In an open letter, Yeo Yang Poh exhorts Malaysian to move forward and make a change to improve our nation while we can.
Dear Fellow Malaysians,
The curse of a realist (a euphemism for “pessimist”) is his inability to ignore the size of the dark cloud in favour of its silver lining. But this time around, even a realist such as I brings exciting tidings – that a new dawn is within sight, at last!
History is largely cyclical. The time has come for Malaysia to stride, be it quietly or vociferously, into the next cycle. But it will not happen by itself. We need to act, in consonance.
I want to convince you that we must act now.
There will be those who simply refuse to wake up and smell the coffee. Leave them to their comatose state of being. There are enough of us to succeed without them, provided we work hard, and act in concert.
Fall of a decadent government
About a century ago, Chinese educationist and writer Yu You Ren described 3 premonitions of the fall of a corrupt regime:
(a) The people are impoverished, the country bankrupt. National wealth is put out of reach of the people, looted by the ruling elite and their cronies.
(b) Good practices are not promoted; bad practices are not curbed. Corruption thrives, and morals decay.
(c) Money has become King, in every aspect of life. National interests are sold for private gains. The filthy-rich few reign over the poor majority.
Venturing further back in time, a Qing Dynasty thinker, General Zeng Guo Pan, penned his version of the three characteristics of a collapsing regime, as follows:
- Right and wrong are turned on their heads.
- The meek have become increasingly submissive; the incompetent increasingly arrogant and doing as they please.
- Every wrong will be officially ‘justified’ using some illogical nonsense, and the common people feel resigned to their ill fate.
There are, of course, other warning signs as a government slides towards self-destruction. But the above will suffice in making the point.
Today’s Malaysia fits the picture
The state of affairs in Malaysia today fits rather squarely into the picture painted by the Qing
Dynasty scholars I have referred to above. Those worrying tell-tale signs exist in present-day Malaysian society for all but the willfully blind to see.
Have we not witnessed the induced death of meritocracy in the public sector generally, with the incompetent being perpetually promoted, and the capable sidelined (unless they toe the line and play the same game)? Are not racism and religious fanaticism more rife today than, say, 30 years ago? Are they not being arrogantly promoted by those in power through their proxies (or at the least with the turning of a blind eye)? How else do you explain the pathetic existence of Ibrahim Ali and Perkasa?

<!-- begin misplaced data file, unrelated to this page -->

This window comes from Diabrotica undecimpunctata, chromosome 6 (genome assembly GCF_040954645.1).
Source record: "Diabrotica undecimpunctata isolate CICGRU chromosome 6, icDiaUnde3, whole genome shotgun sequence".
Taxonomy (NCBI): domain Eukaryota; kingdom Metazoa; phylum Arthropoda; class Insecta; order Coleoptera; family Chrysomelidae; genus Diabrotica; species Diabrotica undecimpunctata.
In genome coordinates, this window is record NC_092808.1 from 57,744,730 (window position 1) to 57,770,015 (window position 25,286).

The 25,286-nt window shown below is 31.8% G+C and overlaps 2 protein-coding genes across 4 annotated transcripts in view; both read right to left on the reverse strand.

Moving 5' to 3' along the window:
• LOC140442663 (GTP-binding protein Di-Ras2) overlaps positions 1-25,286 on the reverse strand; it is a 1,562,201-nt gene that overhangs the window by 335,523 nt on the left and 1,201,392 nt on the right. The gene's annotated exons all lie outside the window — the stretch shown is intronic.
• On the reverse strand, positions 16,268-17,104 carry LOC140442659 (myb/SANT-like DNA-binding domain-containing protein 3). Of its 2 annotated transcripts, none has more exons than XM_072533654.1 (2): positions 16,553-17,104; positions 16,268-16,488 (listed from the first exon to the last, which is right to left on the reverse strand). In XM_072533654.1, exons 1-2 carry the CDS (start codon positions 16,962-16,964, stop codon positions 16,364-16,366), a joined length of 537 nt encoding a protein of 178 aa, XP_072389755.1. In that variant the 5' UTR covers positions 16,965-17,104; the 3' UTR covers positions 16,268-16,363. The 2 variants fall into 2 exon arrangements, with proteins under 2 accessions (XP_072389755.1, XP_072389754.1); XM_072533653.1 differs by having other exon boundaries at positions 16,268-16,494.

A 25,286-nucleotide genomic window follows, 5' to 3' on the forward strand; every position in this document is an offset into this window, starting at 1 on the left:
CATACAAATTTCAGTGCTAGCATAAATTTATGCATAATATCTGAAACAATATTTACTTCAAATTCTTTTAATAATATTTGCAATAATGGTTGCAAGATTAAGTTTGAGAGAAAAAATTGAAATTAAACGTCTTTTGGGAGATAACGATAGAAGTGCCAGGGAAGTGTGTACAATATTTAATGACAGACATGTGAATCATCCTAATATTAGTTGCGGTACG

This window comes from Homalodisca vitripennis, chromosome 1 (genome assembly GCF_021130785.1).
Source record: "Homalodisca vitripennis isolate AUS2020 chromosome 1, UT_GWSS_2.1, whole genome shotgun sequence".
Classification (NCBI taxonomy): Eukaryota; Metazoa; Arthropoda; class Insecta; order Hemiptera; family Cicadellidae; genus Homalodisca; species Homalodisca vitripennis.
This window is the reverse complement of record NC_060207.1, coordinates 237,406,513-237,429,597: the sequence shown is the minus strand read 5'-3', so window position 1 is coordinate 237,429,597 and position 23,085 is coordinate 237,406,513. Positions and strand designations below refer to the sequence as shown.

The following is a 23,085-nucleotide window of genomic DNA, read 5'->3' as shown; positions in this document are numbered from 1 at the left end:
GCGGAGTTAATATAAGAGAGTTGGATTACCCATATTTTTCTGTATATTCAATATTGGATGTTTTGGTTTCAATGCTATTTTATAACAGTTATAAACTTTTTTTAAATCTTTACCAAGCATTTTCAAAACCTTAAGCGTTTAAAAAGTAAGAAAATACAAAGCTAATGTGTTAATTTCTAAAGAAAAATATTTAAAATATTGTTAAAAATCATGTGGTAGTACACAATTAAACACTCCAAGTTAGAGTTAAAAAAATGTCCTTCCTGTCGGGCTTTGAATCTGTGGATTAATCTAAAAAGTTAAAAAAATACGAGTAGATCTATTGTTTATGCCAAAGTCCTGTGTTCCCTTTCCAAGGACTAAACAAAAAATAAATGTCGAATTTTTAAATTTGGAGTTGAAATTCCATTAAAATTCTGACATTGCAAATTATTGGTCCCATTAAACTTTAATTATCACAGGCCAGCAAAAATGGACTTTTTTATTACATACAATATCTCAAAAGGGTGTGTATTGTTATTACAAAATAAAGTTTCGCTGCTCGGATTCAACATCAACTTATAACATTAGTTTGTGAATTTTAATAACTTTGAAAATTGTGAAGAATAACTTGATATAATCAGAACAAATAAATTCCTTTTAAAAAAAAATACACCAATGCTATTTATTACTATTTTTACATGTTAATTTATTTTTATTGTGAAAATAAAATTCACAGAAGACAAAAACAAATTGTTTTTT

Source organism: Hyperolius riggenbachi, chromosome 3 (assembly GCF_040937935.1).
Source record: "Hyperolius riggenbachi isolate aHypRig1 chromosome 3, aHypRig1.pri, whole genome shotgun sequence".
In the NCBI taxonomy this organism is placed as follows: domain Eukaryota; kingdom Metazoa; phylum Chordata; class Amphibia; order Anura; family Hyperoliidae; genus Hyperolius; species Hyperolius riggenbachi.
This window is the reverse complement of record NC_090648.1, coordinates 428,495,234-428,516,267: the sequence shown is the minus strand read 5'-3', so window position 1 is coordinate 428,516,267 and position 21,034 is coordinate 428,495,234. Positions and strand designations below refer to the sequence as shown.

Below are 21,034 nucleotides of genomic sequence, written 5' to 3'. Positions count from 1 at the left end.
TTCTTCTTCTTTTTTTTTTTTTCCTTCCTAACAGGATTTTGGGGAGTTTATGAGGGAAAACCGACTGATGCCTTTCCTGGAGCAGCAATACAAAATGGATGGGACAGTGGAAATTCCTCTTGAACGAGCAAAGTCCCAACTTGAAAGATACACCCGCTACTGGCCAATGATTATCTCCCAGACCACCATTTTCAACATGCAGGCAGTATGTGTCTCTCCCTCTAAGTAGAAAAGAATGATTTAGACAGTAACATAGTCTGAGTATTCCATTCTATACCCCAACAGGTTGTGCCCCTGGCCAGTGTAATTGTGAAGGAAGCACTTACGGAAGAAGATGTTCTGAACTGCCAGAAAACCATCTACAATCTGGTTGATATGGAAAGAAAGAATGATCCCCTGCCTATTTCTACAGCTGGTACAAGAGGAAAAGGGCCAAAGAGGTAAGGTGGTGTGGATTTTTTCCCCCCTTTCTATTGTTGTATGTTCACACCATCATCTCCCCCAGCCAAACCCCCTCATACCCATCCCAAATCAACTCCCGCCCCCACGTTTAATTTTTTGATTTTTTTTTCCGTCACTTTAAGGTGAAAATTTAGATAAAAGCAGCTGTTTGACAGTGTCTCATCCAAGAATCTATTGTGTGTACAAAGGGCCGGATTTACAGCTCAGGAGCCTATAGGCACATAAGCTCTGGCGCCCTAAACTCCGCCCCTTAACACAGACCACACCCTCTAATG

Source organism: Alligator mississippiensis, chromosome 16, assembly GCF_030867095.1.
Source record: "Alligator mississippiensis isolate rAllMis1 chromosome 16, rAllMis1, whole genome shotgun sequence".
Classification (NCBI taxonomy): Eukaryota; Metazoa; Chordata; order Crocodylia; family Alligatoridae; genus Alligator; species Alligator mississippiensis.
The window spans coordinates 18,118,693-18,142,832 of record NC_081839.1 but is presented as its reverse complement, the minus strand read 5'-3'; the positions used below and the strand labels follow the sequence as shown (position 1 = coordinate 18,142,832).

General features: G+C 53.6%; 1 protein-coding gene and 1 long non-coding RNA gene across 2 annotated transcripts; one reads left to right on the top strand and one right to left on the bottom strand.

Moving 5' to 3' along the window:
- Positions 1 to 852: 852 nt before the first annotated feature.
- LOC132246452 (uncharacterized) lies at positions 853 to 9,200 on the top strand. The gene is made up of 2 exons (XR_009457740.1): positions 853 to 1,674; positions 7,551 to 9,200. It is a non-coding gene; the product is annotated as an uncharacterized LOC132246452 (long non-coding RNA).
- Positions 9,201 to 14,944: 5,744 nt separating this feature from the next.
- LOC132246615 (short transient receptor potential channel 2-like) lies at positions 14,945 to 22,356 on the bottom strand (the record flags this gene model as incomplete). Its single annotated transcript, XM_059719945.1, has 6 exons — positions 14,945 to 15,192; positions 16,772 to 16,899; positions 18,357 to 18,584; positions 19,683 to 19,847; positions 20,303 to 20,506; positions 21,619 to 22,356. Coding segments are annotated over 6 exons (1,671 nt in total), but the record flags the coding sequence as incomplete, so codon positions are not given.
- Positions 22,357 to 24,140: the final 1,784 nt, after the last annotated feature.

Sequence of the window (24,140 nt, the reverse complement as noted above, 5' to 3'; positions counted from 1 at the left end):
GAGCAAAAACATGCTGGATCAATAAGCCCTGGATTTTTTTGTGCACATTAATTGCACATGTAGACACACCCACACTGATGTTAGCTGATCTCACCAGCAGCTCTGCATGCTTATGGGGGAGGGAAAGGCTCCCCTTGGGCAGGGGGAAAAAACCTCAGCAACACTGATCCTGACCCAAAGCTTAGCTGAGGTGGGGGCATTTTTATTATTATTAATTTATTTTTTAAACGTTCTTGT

In today’s Malaysia, isn’t it money that speaks the loudest, and corruption regarded by many as the norm in relation to public institutions (spreading also to numerous types of commercial transactions)? Corrupt leaders preach saintly principles in the open, while in the quiet they steal the nation’s wealth and rule over the meek populace with the help of those whose loyalty they have bought with the proceeds of their loot. No wonder the “Satu-Malaysia” slogan is renamed in the streets as the “Sapu-Malaysia” concept.
In today’s Malaysia, do you hear informed Malaysians confidently telling you that they expect justice and fairness from the Malaysian administrative and judicial systems? Have there not been countless times when black became white, and white black? When was the last time we paused to count, and say a prayer for, the perished souls who still await the unearthing of the simple truth – Beng Hock, Altantuya, Kugan, Aminulrasyid, Sugumar, and so many others?
Even a shamelessly pliant and subservient newspaper has recently front-paged allegations of bribery syndicates targeting the judiciary, perhaps not realising that this revelation would be more of a reflection on the judiciary and on the abject failure of our government of these past decades than on the rats who desire to poison the system.
And have not attempts by the authorities at justifying the unjustifiable also become more and more desperate and ridiculous, particularly in recent times? The changing comments by ex-prime minister Mahathir on the subject of the clandestine issuance of ICs to foreigners are an example among many.